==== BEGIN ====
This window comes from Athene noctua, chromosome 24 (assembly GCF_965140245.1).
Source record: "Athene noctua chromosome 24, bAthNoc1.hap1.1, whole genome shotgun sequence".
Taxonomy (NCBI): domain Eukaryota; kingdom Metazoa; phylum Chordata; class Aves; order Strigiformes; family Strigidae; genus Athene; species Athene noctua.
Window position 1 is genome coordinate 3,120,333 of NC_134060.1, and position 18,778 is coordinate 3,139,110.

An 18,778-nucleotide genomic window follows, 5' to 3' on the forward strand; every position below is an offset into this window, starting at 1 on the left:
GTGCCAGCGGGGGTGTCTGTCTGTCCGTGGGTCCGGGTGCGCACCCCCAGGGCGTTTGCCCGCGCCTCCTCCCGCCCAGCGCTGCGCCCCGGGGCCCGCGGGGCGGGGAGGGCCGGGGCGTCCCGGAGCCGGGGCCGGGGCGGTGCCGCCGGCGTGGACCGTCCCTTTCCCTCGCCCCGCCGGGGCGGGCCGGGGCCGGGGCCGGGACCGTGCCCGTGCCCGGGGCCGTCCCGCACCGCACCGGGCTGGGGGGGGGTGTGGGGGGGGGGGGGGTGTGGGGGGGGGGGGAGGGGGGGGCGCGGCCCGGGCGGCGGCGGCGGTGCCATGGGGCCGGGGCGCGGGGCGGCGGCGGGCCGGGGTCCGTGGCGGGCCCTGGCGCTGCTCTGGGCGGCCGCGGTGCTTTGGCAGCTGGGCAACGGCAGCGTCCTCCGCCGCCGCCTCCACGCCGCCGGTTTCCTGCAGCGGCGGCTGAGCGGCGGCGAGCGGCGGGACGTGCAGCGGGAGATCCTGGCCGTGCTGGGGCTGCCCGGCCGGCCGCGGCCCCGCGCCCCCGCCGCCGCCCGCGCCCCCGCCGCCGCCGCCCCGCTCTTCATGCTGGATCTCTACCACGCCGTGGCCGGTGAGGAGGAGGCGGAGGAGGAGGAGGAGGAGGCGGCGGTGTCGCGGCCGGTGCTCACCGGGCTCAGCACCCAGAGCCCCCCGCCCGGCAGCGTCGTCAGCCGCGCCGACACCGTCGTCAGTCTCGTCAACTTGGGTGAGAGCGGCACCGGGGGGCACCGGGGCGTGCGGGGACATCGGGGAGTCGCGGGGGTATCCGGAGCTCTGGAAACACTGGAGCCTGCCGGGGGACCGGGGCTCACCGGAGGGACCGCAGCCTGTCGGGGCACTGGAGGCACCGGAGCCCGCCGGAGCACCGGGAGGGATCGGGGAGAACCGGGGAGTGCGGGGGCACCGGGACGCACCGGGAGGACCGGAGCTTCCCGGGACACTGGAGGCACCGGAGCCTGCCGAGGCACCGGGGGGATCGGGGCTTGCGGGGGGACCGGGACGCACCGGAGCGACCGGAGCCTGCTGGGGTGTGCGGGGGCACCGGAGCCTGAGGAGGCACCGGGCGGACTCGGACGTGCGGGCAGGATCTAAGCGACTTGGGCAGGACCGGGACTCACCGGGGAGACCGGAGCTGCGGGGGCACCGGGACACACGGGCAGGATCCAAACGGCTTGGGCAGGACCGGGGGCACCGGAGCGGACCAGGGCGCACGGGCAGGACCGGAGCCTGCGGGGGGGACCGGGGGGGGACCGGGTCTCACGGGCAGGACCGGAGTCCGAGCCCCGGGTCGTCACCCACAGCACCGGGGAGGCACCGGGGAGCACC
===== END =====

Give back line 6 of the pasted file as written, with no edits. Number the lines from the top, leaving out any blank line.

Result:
GTGCCAGCGGGGGTGTCTGTCTGTCCGTGGGTCCGGGTGCGCACCCCCAGGGCGTTTGCCCGCGCCTCCTCCCGCCCAGCGCTGCGCCCCGGGGCCCGCGGGGCGGGGAGGGCCGGGGCGTCCCGGAGCCGGGGCCGGGGCGGTGCCGCCGGCGTGGACCGTCCCTTTCCCTCGCCCCGCCGGGGCGGGCCGGGGCCGGGGCCGGGACCGTGCCCGTGCCCGGGGCCGTCCCGCACCGCACCGGGCTGGGGGGGGGTGTGGGGGGGGGGGGGGTGTGGGGGGGGGGGGAGGGGGGGGCGCGGCCCGGGCGGCGGCGGCGGTGCCATGGGGCCGGGGCGCGGGGCGGCGGCGGGCCGGGGTCCGTGGCGGGCCCTGGCGCTGCTCTGGGCGGCCGCGGTGCTTTGGCAGCTGGGCAACGGCAGCGTCCTCCGCCGCCGCCTCCACGCCGCCGGTTTCCTGCAGCGGCGGCTGAGCGGCGGCGAGCGGCGGGACGTGCAGCGGGAGATCCTGGCCGTGCTGGGGCTGCCCGGCCGGCCGCGGCCCCGCGCCCCCGCCGCCGCCCGCGCCCCCGCCGCCGCCGCCCCGCTCTTCATGCTGGATCTCTACCACGCCGTGGCCGGTGAGGAGGAGGCGGAGGAGGAGGAGGAGGAGGCGGCGGTGTCGCGGCCGGTGCTCACCGGGCTCAGCACCCAGAGCCCCCCGCCCGGCAGCGTCGTCAGCCGCGCCGACACCGTCGTCAGTCTCGTCAACTTGGGTGAGAGCGGCACCGGGGGGCACCGGGGCGTGCGGGGACATCGGGGAGTCGCGGGGGTATCCGGAGCTCTGGAAACACTGGAGCCTGCCGGGGGACCGGGGCTCACCGGAGGGACCGCAGCCTGTCGGGGCACTGGAGGCACCGGAGCCCGCCGGAGCACCGGGAGGGATCGGGGAGAACCGGGGAGTGCGGGGGCACCGGGACGCACCGGGAGGACCGGAGCTTCCCGGGACACTGGAGGCACCGGAGCCTGCCGAGGCACCGGGGGGATCGGGGCTTGCGGGGGGACCGGGACGCACCGGAGCGACCGGAGCCTGCTGGGGTGTGCGGGGGCACCGGAGCCTGAGGAGGCACCGGGCGGACTCGGACGTGCGGGCAGGATCTAAGCGACTTGGGCAGGACCGGGACTCACCGGGGAGACCGGAGCTGCGGGGGCACCGGGACACACGGGCAGGATCCAAACGGCTTGGGCAGGACCGGGGGCACCGGAGCGGACCAGGGCGCACGGGCAGGACCGGAGCCTGCGGGGGGGACCGGGGGGGGACCGGGTCTCACGGGCAGGACCGGAGTCCGAGCCCCGGGTCGTCACCCACAGCACCGGGGAGGCACCGGGGAGCACC